The Hello-World Edition Thursday, April 21, 2016

A Cryptic Poem On Apple’s Website Reveals The Company’s Favorite Apps, by Kif Leswing, Business Insider

On the conference’s landing page, Apple has included a cute poem that plays on the classic “Hello World” macro that programmers often write as their first program in a new language. [...]

The first line, “hello love at first swipe,” clearly refers to Tinder, for example. In fact, every single line can be traced to a big-name iPhone app — and most of these apps also have an Apple Watch version, and a few support Apple TV as well.

Down To Lunch Founders Pursue Less-Traveled Path To App Success, by Vindu Goel, New York Times

Mr. Viswanathan, a mile-a-minute talker, and Mr. Lau, who is more laid-back, meet one fundamental requirement for success: a stubborn belief that they have a great idea. Mr. Viswanathan worked on five previous services that tried to connect people, three of them with Mr. Lau, but Down to Lunch was the first to catch on.

As thousands of app developers have discovered, attention spans are short, especially among the college and high school students that Down to Lunch is targeting. Dozens of competitors are vying to help people organize spontaneous gatherings, including Hangster, Shortnotice, Down to Hang and a Google app called Who’s Down.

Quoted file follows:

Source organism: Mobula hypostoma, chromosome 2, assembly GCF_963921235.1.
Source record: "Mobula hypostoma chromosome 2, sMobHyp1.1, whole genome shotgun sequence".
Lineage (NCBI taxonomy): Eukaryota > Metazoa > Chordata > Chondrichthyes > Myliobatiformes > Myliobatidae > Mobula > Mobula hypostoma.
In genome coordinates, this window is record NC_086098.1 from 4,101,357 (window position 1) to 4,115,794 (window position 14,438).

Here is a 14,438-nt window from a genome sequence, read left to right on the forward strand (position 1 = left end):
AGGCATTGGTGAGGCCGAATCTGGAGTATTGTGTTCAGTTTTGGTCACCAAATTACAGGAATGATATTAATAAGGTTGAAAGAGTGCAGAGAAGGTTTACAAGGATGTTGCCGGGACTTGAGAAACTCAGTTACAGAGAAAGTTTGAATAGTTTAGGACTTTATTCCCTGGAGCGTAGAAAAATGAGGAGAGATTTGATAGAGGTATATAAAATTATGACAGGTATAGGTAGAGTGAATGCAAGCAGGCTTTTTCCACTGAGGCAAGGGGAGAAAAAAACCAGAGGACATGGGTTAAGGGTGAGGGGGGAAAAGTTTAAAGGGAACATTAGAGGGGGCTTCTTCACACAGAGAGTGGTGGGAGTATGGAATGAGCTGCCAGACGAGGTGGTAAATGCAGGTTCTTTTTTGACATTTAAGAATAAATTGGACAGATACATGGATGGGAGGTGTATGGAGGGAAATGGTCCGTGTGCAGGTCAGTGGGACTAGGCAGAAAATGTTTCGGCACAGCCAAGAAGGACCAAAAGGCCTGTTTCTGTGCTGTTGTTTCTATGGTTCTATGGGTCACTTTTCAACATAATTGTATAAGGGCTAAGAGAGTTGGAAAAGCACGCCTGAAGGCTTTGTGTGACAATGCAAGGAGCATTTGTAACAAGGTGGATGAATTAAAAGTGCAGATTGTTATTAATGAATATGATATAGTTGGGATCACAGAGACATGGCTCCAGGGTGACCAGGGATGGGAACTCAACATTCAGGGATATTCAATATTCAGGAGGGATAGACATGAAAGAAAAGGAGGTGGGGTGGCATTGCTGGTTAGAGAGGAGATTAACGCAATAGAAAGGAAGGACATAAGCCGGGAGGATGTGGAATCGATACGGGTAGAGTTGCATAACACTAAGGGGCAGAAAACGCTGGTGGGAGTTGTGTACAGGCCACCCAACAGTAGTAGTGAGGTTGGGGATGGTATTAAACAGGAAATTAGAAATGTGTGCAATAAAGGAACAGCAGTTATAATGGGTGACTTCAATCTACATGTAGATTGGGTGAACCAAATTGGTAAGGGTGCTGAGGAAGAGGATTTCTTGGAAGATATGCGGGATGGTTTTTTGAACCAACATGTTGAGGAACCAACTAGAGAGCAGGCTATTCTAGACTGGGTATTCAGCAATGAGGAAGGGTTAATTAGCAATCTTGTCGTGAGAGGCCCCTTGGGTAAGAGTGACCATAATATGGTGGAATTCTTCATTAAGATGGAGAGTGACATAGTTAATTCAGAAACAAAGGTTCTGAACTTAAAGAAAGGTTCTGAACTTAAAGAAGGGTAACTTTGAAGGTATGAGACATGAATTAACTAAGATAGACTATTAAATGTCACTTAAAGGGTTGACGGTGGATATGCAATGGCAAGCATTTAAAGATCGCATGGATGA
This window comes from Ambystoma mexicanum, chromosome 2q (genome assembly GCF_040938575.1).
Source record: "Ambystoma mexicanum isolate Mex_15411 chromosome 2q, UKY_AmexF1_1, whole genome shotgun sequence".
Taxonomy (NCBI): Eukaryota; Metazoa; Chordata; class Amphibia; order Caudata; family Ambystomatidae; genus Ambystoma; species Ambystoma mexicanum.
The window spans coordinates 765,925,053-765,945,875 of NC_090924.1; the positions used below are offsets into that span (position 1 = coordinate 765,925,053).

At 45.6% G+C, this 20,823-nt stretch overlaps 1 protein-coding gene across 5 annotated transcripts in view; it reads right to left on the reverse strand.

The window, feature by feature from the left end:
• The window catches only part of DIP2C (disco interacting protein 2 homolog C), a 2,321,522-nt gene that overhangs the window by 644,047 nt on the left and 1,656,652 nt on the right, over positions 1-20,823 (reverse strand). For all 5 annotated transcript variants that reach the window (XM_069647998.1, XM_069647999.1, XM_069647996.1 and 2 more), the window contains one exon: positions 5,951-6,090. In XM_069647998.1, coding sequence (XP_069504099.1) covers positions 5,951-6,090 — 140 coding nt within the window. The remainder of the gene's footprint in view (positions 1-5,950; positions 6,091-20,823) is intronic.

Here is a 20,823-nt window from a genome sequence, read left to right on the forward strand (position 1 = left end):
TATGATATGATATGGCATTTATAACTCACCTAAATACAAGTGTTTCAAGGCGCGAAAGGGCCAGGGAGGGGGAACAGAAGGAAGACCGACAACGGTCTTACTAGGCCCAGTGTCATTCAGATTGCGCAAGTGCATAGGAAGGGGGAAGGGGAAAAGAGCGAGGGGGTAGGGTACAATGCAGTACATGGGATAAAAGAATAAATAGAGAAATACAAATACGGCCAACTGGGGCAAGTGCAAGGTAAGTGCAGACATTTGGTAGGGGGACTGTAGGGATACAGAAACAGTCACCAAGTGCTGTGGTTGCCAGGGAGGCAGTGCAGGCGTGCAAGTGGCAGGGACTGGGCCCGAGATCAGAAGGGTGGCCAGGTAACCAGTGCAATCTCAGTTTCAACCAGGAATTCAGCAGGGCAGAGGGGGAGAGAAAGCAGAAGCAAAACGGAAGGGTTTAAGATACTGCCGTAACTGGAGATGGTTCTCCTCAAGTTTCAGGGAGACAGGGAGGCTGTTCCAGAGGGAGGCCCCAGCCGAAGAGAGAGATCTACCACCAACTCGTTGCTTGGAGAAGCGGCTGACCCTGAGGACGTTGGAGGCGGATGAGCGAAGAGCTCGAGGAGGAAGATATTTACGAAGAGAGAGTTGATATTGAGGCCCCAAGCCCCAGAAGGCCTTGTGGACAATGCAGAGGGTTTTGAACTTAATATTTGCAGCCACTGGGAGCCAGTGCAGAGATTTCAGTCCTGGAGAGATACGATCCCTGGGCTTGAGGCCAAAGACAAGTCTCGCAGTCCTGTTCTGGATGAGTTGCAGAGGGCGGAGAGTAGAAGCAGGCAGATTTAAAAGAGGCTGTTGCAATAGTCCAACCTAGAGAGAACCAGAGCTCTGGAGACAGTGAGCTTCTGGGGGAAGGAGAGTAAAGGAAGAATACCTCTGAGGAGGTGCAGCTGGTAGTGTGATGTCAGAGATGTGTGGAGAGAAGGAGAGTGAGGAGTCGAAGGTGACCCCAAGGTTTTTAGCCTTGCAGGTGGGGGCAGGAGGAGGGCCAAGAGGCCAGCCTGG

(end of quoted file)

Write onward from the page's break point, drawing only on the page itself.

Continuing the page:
And a lot of things can go wrong on the road to becoming the next Snapchat.


The Rise Of The $400 Smartphone—you Want How Much For A Flagship?, by Ron Amadeo, Ars Technica

For the big players, Xiaomi sits in prime position for now. Apple meanwhile has the brand power, unique operating system, and app ecosystem necessary to survive a low-price onslaught. That leaves other big incumbents, like Samsung, with the most to lose. Samsung seems resistant to a change like this, but it can only ignore the more value-oriented offerings for so long. As consumers, lower prices mean we win. So as lower prices probably shrink margins for OEMs further, it's up to the manufacturers to figure out how to make the new math sustainable.

Intel Made A Huge Mistake 10 Years Ago. Now 12,000 Workers Are Paying The Price., by Timothy B. Lee, Vox